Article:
text by Ross Simonini

Perrotin, Hong Kong 

May 17 – June 29, 2019 

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Eddie’s work began with the head. It stared back at you and winked. It was always the subject. And then, suddenly the head was gone. For eight years, Eddie refused his characters. Too many people in this world already. Too many eyes on us. Instead, he swam in his private environment of abstraction, a colorful garden of the unknown. And yet, if you knew where to look, you could sometimes see a head, hiding in the weeds or buried beneath the dirt.

I’m talking with Eddie on the phone, sorting this new work out. I keep saying “smorgasbord.” He half-agrees in one of his small humming vocables. Each painting is a full meal. I keep thinking of his feast painting from nine years ago. But this isn’t a body of work, he tells me. This is a key.

A drawing can decode the past. It isn’t only preparation. A study, yes, but of what has already come. Make the mess, then assess. This is how to achieve unthinkingness. Paintings lead to drawings lead to paintings lead to drawings. In this way, drawings are not simply studies of individual pictures, but of an entire the vocabulary of shapes — beak, flower, clover. The whole ecosystem.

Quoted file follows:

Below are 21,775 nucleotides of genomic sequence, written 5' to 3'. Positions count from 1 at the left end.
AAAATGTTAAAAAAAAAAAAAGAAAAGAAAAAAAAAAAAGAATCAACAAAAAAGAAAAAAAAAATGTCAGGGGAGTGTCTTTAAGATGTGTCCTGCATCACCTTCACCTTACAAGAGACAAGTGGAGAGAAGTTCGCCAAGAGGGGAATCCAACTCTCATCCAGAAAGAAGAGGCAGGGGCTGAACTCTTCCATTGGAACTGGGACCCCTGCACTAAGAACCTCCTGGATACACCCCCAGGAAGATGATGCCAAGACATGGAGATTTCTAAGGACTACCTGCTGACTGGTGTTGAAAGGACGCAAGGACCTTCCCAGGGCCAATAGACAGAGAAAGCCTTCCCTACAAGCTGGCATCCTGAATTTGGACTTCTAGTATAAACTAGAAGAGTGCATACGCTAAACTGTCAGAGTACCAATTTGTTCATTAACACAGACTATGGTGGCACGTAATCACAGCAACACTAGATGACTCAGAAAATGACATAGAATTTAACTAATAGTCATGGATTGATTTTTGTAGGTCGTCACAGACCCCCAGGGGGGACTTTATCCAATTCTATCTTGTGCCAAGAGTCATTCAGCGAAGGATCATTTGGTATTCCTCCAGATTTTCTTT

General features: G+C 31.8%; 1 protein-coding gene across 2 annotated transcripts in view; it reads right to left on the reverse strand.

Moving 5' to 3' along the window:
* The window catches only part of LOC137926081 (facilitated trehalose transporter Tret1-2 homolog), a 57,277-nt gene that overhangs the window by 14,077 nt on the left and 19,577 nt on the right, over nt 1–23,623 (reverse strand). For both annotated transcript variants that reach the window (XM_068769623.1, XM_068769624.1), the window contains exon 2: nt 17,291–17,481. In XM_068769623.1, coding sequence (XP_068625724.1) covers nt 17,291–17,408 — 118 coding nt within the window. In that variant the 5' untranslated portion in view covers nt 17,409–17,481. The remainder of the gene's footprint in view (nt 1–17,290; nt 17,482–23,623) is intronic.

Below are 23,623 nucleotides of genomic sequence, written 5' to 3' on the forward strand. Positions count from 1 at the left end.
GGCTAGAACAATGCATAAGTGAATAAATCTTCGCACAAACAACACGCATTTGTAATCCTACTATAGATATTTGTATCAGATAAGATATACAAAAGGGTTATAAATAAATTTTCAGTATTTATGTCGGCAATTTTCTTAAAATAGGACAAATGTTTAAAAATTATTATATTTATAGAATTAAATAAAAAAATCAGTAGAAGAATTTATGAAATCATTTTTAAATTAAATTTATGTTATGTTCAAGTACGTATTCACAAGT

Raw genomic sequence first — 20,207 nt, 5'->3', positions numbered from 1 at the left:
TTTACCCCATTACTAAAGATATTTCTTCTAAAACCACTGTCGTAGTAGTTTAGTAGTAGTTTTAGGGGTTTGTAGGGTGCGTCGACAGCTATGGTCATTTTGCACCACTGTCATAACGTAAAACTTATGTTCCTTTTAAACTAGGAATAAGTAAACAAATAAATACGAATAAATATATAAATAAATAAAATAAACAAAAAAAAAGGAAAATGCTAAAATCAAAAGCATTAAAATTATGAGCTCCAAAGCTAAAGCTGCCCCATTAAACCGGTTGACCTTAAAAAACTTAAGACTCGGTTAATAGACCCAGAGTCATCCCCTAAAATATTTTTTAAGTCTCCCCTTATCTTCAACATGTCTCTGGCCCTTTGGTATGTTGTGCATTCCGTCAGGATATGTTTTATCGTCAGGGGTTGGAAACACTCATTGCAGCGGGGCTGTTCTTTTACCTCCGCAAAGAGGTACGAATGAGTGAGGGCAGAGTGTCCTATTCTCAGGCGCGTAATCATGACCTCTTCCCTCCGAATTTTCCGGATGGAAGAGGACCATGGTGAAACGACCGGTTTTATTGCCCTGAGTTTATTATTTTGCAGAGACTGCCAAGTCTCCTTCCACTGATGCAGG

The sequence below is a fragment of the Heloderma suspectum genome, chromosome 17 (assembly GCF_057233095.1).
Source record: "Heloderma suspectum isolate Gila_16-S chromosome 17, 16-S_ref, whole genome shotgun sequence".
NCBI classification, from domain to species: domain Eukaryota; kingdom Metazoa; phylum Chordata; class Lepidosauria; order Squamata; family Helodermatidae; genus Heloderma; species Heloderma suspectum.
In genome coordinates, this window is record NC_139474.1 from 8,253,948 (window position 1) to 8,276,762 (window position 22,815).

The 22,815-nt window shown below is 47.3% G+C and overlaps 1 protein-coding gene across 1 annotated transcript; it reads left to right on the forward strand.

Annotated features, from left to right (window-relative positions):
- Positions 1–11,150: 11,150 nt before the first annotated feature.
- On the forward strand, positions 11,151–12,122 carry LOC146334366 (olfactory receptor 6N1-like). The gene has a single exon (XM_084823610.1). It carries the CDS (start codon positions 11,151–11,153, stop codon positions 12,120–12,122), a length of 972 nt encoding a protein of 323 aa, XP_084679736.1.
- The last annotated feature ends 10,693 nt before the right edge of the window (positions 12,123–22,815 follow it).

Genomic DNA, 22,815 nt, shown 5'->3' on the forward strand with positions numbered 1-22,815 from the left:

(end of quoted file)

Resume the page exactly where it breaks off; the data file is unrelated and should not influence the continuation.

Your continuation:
I skip over to instagram and spot one of Eddie’s new bronzes. I write him a note about it and we float emojis back and forth: the crying one, the shocked one, the cool one, the sick one. The language of heads.

Painting is an atemporal medium, but it contains time in its techniques: silkscreens, white-outs, black and whites, abstractions, heads. Each one has its time and place in the Martinez timeline. But collage them together and you’ve compressed time, subverted the clean, false narrative of development.

And then, without warning, an eye opens. It peers out at us from somewhere deep in a soup of color. Then another. Then a mouth. Then a contour emerges from the shadows and soon we find the heads have returned, floating free of bodies, like somber gods. They rise to the surface, as if they’d finally been released from a deep sleep at the bottom of the deep ocean. They’re here, among us, and you can’t take your eyes off them.

Courtesy of the artist, Perrotin, and Mitchell-Innes Nash, New York
Photo by Stan Narten, © Eddie Martinez

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